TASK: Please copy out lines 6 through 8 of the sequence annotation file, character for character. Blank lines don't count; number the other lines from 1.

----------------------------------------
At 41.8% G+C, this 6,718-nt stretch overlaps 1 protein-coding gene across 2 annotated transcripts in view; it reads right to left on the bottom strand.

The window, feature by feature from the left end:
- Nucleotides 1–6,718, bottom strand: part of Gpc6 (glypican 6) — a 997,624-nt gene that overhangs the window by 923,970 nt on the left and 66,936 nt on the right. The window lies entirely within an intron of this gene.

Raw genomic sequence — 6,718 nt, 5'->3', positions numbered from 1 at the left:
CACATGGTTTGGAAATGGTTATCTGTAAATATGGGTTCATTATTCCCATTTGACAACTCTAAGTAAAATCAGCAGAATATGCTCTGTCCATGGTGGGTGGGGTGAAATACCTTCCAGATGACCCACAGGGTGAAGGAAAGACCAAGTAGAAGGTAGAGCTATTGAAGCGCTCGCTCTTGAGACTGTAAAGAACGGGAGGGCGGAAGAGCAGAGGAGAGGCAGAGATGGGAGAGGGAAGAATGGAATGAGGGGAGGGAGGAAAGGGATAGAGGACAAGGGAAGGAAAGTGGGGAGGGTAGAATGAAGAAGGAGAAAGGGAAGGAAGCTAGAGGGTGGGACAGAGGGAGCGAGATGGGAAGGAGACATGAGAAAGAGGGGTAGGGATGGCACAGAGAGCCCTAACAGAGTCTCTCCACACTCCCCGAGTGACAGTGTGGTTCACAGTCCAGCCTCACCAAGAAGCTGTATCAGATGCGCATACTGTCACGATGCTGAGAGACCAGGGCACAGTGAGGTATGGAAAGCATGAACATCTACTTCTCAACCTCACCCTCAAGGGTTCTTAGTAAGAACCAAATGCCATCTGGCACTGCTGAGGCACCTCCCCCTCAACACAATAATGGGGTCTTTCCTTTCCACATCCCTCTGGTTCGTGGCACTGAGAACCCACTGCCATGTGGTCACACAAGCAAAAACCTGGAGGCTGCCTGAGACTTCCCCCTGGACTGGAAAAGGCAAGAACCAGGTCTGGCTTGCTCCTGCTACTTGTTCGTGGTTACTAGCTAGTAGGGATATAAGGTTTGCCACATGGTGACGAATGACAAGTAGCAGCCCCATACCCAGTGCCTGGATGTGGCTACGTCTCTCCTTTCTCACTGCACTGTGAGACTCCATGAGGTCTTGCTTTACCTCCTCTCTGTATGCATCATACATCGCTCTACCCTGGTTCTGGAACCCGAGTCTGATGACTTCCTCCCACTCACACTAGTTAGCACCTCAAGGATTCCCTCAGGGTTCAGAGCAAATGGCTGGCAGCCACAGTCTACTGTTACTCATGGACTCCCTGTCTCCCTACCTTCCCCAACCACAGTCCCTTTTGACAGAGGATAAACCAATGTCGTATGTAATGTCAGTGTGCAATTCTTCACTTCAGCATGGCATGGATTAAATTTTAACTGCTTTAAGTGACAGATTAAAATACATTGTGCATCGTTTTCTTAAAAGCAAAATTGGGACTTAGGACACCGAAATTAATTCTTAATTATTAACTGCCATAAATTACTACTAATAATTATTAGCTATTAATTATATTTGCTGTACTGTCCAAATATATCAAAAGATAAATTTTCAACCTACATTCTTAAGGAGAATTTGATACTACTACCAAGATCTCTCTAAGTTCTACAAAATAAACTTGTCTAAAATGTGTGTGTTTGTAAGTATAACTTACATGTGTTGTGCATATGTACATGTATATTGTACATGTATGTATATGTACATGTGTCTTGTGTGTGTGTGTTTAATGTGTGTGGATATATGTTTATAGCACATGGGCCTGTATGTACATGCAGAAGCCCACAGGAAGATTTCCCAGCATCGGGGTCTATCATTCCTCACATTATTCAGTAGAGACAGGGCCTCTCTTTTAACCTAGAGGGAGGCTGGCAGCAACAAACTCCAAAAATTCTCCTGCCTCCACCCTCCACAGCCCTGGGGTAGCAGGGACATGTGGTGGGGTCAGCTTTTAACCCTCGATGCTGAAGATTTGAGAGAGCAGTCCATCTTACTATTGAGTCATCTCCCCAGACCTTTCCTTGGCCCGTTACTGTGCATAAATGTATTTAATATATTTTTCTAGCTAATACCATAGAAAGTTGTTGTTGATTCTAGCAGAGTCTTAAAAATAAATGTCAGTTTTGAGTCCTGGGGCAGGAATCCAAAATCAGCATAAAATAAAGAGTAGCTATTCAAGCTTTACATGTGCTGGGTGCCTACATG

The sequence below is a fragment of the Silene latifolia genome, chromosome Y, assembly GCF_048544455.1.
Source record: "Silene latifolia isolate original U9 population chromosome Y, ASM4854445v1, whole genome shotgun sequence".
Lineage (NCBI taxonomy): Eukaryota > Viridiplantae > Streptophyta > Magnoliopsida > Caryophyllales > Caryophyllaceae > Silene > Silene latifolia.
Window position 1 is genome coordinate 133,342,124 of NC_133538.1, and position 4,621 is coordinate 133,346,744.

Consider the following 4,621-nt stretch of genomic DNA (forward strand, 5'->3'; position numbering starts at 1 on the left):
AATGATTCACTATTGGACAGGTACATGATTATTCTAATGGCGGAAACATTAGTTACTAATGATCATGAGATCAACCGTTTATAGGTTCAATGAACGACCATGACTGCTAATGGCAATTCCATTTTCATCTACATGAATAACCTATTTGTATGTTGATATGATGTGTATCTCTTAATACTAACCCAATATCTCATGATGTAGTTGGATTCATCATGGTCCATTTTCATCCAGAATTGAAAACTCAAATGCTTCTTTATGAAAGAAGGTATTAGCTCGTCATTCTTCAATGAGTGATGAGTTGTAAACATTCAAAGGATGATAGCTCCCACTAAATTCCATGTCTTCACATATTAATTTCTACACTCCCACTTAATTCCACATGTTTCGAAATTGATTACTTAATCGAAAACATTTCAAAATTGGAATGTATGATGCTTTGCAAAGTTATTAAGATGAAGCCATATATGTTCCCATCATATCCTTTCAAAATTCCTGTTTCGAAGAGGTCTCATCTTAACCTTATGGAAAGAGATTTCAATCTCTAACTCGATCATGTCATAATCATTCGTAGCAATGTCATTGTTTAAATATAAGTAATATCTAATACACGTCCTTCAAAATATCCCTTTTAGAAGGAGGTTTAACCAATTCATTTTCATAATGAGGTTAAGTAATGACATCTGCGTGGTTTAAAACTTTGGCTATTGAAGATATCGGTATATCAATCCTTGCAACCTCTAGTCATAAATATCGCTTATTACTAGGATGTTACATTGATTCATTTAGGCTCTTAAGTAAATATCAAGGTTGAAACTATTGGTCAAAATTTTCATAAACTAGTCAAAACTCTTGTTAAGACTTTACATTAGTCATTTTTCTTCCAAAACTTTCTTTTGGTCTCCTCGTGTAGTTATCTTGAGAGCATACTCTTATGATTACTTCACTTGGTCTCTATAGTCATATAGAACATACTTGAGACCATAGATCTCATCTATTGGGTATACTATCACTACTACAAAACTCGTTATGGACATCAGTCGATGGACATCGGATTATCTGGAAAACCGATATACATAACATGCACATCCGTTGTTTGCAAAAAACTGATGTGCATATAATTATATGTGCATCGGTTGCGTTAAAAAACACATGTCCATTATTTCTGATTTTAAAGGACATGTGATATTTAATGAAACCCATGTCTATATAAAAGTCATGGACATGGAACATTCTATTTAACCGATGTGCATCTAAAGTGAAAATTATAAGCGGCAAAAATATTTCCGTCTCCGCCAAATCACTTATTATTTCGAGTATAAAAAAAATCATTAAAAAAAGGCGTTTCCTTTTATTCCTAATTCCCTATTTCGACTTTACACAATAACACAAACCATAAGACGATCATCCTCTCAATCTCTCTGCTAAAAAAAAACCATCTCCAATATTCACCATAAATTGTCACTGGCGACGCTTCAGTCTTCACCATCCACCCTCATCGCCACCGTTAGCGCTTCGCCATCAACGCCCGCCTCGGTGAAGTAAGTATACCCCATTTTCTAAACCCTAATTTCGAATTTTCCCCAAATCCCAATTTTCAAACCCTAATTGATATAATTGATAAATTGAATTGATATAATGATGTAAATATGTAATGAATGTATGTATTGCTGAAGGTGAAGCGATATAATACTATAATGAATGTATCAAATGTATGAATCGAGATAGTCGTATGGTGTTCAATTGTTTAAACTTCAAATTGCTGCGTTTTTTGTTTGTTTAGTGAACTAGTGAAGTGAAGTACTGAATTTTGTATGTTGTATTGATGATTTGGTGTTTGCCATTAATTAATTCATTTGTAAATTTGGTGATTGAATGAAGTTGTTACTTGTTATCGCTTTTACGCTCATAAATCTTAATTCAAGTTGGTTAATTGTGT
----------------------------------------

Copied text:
The sequence below is a fragment of the Silene latifolia genome, chromosome Y, assembly GCF_048544455.1.
Source record: "Silene latifolia isolate original U9 population chromosome Y, ASM4854445v1, whole genome shotgun sequence".
Lineage (NCBI taxonomy): Eukaryota > Viridiplantae > Streptophyta > Magnoliopsida > Caryophyllales > Caryophyllaceae > Silene > Silene latifolia.